Journal of biomolecular structure & dynamics 07/2014;
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    ABSTRACT: Abstract Serpins like antithrombin, heparin cofactor II, plasminogen activator inhibitor, antitrypsin, antichymotrypsin and neuroserpin are involved in important biological processes by inhibiting specific serine proteases. Initially the protease recognizes the mobile reactive loop of the serpin eliciting conformational changes, where the cleaved loop together with the protease inserts into β-sheet A, translocating the protease to the opposite side of inhibitor leading to its inactivation. Serpin interaction with proteases is governed mainly by the reactive center loop residues (RCL). However, in some inhibitory serpins, exosite residues apart from reactive center loop have been shown to confer protease specificity. Further, this forms the basis of multi-specificity of some serpins but the residues and their dimension at interface in serpin-protease complexes remains elusive. Here we present a comprehensive structural analysis of the serpin-protease interfaces using bio Complexes COntact MAPS (COCOMAPS), PRotein Interface Conservation and Energetics (PRICE) and ProFace programs. We have carried out interface, burial and evolutionary analysis of different serpin-protease complexes. Among the studied complexes, non-inhibitory serpins exhibit larger interface region with greater number of residue involvement as compared to the inhibitory serpins. On comparing the multi specific serpins (antithrombin and antitrypsin) a difference in the interface area and residue number was observed suggestive of a differential mechanism of action of these serpins in regulating their different target proteases. Further, detailed study of these multi specific serpins listed few essential residues (common in all the complexes) and certain specificity (unique to each complex) determining residues at their interfaces. Structural mapping of interface residues suggested that individual patches with evolutionary conserved residues in specific serpins determine their specificity towards a particular protease.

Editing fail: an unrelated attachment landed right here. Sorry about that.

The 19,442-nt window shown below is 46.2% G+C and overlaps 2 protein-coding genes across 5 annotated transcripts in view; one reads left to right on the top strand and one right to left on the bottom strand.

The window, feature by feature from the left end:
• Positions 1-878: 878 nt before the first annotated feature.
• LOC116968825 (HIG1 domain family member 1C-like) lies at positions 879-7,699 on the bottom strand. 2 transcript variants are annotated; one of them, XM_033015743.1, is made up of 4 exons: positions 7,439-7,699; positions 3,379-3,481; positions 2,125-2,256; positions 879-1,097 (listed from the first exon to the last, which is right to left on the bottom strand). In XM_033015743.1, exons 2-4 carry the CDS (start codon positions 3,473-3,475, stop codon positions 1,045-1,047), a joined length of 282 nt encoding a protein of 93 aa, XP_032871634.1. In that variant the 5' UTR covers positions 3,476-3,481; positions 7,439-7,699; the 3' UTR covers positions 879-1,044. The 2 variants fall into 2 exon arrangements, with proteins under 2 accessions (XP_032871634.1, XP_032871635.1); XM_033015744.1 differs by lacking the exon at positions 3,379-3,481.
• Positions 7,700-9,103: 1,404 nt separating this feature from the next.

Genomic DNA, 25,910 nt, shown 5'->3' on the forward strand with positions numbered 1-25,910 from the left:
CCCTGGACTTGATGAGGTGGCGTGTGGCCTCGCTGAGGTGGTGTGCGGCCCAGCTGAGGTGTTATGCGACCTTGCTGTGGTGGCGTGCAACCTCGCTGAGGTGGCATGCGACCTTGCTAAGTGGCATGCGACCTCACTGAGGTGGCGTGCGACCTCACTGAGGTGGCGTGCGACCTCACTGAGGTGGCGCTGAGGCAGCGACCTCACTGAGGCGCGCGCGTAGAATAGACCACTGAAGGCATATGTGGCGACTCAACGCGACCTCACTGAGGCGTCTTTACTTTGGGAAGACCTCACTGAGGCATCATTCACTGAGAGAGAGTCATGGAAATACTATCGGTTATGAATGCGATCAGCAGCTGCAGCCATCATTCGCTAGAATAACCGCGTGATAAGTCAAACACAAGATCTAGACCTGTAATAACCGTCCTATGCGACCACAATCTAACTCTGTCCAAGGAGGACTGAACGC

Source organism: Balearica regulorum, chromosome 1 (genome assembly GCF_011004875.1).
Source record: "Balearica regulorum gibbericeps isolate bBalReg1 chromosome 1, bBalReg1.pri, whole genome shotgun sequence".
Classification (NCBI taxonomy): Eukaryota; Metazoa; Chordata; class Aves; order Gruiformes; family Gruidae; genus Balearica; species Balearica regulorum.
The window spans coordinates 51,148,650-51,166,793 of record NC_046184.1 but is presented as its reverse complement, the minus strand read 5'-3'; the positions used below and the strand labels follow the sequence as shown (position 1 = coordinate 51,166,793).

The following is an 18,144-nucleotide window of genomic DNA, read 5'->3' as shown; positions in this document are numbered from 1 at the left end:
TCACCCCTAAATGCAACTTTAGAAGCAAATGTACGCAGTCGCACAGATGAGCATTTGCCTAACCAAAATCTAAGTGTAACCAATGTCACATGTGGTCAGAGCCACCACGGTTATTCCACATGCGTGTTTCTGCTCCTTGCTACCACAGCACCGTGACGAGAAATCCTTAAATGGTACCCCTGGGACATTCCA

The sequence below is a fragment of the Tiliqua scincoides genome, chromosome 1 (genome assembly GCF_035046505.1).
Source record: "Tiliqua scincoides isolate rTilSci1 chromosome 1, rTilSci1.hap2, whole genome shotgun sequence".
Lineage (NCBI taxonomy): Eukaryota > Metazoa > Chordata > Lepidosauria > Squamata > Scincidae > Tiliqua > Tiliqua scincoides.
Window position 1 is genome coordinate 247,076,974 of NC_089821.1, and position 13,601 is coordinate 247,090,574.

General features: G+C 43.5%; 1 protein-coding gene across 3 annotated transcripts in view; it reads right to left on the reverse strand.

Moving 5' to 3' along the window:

Journal of biomolecular structure & dynamics 07/2014;
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    ABSTRACT: Metropolis Monte Carlo (MMC) loop refinement has been performed on the three extracellular loops (ECLs) of rhodopsin and opsin-based homology models of the thyroid-stimulating hormone receptor transmembrane domain, a class A type G protein-coupled receptor. The Monte Carlo sampling technique, employing torsion angles of amino acid side chains and local moves for the six consecutive backbone torsion angles, has previously reproduced the conformation of several loops with known crystal structures with accuracy consistently less than 2 Å. A grid-based potential map, which includes van der Waals, electrostatics, hydrophobic as well as hydrogen-bond potentials for bulk protein environment and the solvation effect, has been used to significantly reduce the computational cost of energy evaluation. A modified sigmoidal distance-dependent dielectric function has been implemented in conjunction with the desolvation and hydrogen-bonding terms. A long high-temperature simulation with 2 kcal/mol repulsion potential resulted in extensive sampling of the conformational space. The slow annealing leading to the low-energy structures predicted secondary structure by the MMC technique. Molecular docking with the reported agonist reproduced the binding site within 1.5 Å. Virtual screening performed on the three lowest structures showed that the ligand-binding mode in the inter-helical region is dependent on the ECL conformations.
    Journal of biomolecular structure & dynamics 07/2014;